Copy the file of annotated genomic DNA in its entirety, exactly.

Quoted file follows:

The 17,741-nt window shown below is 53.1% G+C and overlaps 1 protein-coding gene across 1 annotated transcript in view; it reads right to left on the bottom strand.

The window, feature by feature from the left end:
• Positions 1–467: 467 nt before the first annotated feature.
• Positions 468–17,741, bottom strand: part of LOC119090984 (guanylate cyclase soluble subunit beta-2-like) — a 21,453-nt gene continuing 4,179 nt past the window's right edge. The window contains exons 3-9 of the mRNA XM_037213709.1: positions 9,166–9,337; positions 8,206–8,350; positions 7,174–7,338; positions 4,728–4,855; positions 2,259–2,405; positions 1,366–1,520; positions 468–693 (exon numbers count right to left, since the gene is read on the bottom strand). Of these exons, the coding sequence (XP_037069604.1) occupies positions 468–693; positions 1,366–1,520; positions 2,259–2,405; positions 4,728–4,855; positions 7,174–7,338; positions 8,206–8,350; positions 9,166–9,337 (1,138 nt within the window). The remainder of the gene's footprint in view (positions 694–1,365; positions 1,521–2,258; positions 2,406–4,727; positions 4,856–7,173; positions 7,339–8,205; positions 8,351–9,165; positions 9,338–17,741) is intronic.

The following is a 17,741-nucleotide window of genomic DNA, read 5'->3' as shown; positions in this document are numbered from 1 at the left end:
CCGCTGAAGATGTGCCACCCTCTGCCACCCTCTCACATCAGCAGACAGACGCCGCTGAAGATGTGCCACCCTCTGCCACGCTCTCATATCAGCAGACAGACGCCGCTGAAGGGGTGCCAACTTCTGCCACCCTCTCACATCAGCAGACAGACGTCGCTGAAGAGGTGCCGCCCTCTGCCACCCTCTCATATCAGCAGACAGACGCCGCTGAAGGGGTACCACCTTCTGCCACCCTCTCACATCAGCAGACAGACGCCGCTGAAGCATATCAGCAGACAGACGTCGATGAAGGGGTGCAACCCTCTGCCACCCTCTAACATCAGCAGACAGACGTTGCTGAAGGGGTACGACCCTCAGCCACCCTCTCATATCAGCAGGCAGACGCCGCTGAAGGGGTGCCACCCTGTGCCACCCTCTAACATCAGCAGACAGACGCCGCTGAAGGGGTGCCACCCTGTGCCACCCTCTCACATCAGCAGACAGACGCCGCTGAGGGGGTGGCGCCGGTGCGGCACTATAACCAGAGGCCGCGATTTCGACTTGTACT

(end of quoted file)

The 17,741-nt window shown below is 53.1% G+C and overlaps 1 protein-coding gene across 1 annotated transcript in view; it reads right to left on the bottom strand.

The window, feature by feature from the left end:
• Positions 1–467: 467 nt before the first annotated feature.
• Positions 468–17,741, bottom strand: part of LOC119090984 (guanylate cyclase soluble subunit beta-2-like) — a 21,453-nt gene continuing 4,179 nt past the window's right edge. The window contains exons 3-9 of the mRNA XM_037213709.1: positions 9,166–9,337; positions 8,206–8,350; positions 7,174–7,338; positions 4,728–4,855; positions 2,259–2,405; positions 1,366–1,520; positions 468–693 (exon numbers count right to left, since the gene is read on the bottom strand). Of these exons, the coding sequence (XP_037069604.1) occupies positions 468–693; positions 1,366–1,520; positions 2,259–2,405; positions 4,728–4,855; positions 7,174–7,338; positions 8,206–8,350; positions 9,166–9,337 (1,138 nt within the window). The remainder of the gene's footprint in view (positions 694–1,365; positions 1,521–2,258; positions 2,406–4,727; positions 4,856–7,173; positions 7,339–8,205; positions 8,351–9,165; positions 9,338–17,741) is intronic.

The following is a 17,741-nucleotide window of genomic DNA, read 5'->3' as shown; positions in this document are numbered from 1 at the left end:
CCGCTGAAGATGTGCCACCCTCTGCCACCCTCTCACATCAGCAGACAGACGCCGCTGAAGATGTGCCACCCTCTGCCACGCTCTCATATCAGCAGACAGACGCCGCTGAAGGGGTGCCAACTTCTGCCACCCTCTCACATCAGCAGACAGACGTCGCTGAAGAGGTGCCGCCCTCTGCCACCCTCTCATATCAGCAGACAGACGCCGCTGAAGGGGTACCACCTTCTGCCACCCTCTCACATCAGCAGACAGACGCCGCTGAAGCATATCAGCAGACAGACGTCGATGAAGGGGTGCAACCCTCTGCCACCCTCTAACATCAGCAGACAGACGTTGCTGAAGGGGTACGACCCTCAGCCACCCTCTCATATCAGCAGGCAGACGCCGCTGAAGGGGTGCCACCCTGTGCCACCCTCTAACATCAGCAGACAGACGCCGCTGAAGGGGTGCCACCCTGTGCCACCCTCTCACATCAGCAGACAGACGCCGCTGAGGGGGTGGCGCCGGTGCGGCACTATAACCAGAGGCCGCGATTTCGACTTGTACT